Recent research from Sheffield Hallam University shows that Covid-19 has killed more people proportionately in coalfield areas than anywhere else in the UK – so if we needed more evidence that economic inequality is deadly, it’s in these towns. And serious efforts to revive coalfield communities are not forthcoming, despite political talk about ‘levelling up’.

Nicky is Vice Chair of the Coalfields Regeneration Trust (CRT) and has been a trustee since it formed 20 years ago. ‘Every coal mine will eventually close because it’ll run out of coal or because of safety,’ he says. ‘That was never opposed. But in Germany, they planned how it would be done for five years.’

Germany closed their last black coal mine in late 2018 – but the government put re-retraining, job creation, and local economies at the centre of the closure plans. ‘Here, communities have just been left,’ Nicky adds. ‘“Your pit is shut and that’s it. Get on with your life.” I’ve seen the demise of proud communities, and it makes me angry.’

Bob, also a trustee of CRT, is concerned about the loss of training opportunities. ‘In our pit, we took on 16 apprentices every three months. That was 60 or 70 a year – and that was just one pit. And there’s now a huge shortage of tradespeople in our country.’

Bob also notes that the government is more than prepared to invest large sums of taxpayer cash in projects it deems worthwhile: HS2, for example, could cost more than £100 billion by the time it’s finished. ‘With that amount of money, imagine everything you could build in the Leeds, Nottinghams, and Derbies of this world,’ he says.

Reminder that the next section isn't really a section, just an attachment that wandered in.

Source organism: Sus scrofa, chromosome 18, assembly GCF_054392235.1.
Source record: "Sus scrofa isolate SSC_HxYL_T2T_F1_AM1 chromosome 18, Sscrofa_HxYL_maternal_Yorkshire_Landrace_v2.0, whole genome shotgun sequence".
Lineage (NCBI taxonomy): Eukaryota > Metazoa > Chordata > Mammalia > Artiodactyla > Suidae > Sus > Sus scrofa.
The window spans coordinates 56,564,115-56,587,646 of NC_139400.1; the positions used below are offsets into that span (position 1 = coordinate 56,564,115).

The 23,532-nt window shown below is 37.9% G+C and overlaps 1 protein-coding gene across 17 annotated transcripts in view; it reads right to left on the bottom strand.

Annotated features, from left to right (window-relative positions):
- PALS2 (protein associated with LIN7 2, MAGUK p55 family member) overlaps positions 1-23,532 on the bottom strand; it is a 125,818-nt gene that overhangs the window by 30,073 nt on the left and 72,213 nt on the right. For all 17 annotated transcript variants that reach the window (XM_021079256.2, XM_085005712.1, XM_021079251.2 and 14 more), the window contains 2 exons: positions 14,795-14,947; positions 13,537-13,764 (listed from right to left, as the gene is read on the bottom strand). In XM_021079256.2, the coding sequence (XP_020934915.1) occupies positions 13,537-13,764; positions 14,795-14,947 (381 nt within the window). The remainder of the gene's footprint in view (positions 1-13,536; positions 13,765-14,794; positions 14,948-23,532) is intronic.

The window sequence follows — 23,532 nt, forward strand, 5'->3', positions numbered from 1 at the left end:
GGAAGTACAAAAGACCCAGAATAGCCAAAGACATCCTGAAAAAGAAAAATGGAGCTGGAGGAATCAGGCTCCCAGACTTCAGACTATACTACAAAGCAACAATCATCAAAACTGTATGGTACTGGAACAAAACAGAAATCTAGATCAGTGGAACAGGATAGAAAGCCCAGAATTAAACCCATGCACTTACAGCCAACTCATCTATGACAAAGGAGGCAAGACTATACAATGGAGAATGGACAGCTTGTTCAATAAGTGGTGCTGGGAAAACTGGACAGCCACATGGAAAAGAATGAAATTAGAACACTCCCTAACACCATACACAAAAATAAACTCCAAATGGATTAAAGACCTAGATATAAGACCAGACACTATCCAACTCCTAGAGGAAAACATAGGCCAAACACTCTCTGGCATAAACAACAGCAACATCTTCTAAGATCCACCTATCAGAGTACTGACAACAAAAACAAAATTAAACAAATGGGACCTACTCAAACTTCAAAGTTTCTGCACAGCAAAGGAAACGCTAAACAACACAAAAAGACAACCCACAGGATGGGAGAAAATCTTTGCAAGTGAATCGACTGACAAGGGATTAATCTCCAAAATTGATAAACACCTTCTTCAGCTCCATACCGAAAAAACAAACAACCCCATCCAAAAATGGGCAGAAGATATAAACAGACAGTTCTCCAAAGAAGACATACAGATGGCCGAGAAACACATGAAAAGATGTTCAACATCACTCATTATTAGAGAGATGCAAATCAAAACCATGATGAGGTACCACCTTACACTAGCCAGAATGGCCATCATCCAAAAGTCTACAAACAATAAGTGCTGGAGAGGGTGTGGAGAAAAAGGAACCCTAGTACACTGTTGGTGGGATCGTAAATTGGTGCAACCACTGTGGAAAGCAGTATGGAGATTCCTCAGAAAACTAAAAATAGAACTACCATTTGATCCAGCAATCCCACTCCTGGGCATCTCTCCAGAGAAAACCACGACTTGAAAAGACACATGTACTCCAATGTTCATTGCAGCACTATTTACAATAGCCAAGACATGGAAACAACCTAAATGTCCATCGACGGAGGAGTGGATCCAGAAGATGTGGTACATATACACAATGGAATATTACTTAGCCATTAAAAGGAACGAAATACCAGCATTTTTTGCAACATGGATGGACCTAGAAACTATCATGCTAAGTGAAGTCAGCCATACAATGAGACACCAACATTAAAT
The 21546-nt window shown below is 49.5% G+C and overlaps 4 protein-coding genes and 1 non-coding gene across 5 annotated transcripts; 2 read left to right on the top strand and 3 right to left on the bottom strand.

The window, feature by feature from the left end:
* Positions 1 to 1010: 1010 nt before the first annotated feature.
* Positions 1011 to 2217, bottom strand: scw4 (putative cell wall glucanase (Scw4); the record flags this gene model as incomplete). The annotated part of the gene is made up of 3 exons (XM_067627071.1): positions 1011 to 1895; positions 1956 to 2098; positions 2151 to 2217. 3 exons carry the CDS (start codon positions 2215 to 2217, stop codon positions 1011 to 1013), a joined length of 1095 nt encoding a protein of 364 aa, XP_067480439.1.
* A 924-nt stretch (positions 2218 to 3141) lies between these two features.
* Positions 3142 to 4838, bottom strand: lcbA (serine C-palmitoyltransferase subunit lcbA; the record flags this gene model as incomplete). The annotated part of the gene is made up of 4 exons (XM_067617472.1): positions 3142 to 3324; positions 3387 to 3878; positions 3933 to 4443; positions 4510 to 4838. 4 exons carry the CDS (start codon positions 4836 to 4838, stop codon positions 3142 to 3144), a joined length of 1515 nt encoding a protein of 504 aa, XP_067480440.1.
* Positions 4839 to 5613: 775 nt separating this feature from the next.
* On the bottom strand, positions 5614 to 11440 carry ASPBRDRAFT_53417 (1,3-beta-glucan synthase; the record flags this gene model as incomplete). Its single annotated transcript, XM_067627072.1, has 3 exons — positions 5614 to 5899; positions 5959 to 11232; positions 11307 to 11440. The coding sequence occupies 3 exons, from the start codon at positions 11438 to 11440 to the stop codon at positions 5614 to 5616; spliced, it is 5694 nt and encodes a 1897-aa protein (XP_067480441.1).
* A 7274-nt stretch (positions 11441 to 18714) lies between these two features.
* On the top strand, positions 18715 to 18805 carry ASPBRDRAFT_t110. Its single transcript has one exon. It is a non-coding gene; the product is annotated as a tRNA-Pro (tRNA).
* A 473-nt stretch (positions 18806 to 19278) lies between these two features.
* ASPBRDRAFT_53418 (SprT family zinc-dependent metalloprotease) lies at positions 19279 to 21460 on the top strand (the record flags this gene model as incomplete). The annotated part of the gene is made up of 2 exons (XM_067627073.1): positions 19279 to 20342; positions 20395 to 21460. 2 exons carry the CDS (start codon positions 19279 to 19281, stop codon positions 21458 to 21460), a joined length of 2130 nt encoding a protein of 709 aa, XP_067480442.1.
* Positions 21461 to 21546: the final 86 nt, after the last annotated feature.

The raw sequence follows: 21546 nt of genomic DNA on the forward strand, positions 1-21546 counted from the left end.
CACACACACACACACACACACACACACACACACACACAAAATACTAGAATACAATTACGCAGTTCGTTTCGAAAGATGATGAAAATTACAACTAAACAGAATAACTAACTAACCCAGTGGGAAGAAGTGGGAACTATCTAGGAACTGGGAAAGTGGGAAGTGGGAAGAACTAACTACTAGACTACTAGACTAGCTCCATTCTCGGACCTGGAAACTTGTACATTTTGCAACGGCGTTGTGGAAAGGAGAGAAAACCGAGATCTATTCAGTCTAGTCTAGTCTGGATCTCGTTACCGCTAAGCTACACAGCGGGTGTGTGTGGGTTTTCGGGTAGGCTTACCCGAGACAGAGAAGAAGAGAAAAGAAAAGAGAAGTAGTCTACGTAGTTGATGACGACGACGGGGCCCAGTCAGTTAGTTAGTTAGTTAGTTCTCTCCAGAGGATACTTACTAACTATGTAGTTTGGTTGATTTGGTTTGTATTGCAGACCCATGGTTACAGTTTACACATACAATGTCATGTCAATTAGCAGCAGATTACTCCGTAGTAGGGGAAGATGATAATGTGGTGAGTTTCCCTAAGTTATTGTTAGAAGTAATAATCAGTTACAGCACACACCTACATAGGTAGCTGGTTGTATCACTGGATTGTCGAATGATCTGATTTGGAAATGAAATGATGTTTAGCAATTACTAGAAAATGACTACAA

Social Stigma

Sadly, public perceptions of working-class communities are not kind, and since the referendum, particularly, the ‘left behind’ have become everyone’s favourite Brexit bogeymen. People in working-class towns are deemed lazy, regressive, and even undeserving of votes.

Nicky riles against the work-shy myth. ‘People just don’t understand the problems. I hate this term ‘spongers’, and the criticism of people on unemployment benefit. The jobs just aren’t there. The jobs have disappeared, and there’s been no alternative. It’s not people’s fault.’

In an average mining town, there are just 50 available jobs per 100 working-age residents. In London, there are 83.

‘The circumstances have taken away people’s right to employment,’ says Nicky. ‘They’ve caused poverty, deprivation, drug-taking, and law-breaking. That’s what’s changed. Not the actual people themselves.’

Bob recalls recruiting for 12 jobs when he was Chair of the Mossmoran gas plant in Fife. The team received 7,000 applications. ‘What were the chances of you getting a job there? The applications were coming in from everywhere.’

And the dearth of opportunities takes a natural toll. The lack of material money and goods is one thing; the consequent mental stress is another. People lose hope and purpose when they can’t plan ahead. It’s perhaps not surprising that the North East and Yorkshire—both ex-mining areas—have some of the UK’s highest rates of male suicide.

As a local councillor in Dunfermline, Bob used to go into schools to talk to young people. He says that he was often met by a sea of defeated 16-year-olds, already accepting that they would never work. ‘Young people are accepting this situation as the norm. That bothers me. This shouldn’t be the norm. This is a situation that we need to get out of – instead people are saying that there’s no jobs and there’s nothing we can do.’

Despite that, Bob, Nicky, and Graham have hope for the future, and believe their communities can flourish again. The need for meaningful jobs, pride, and enough money to live will take political will and long-term investment – but you can’t put a price on dignity.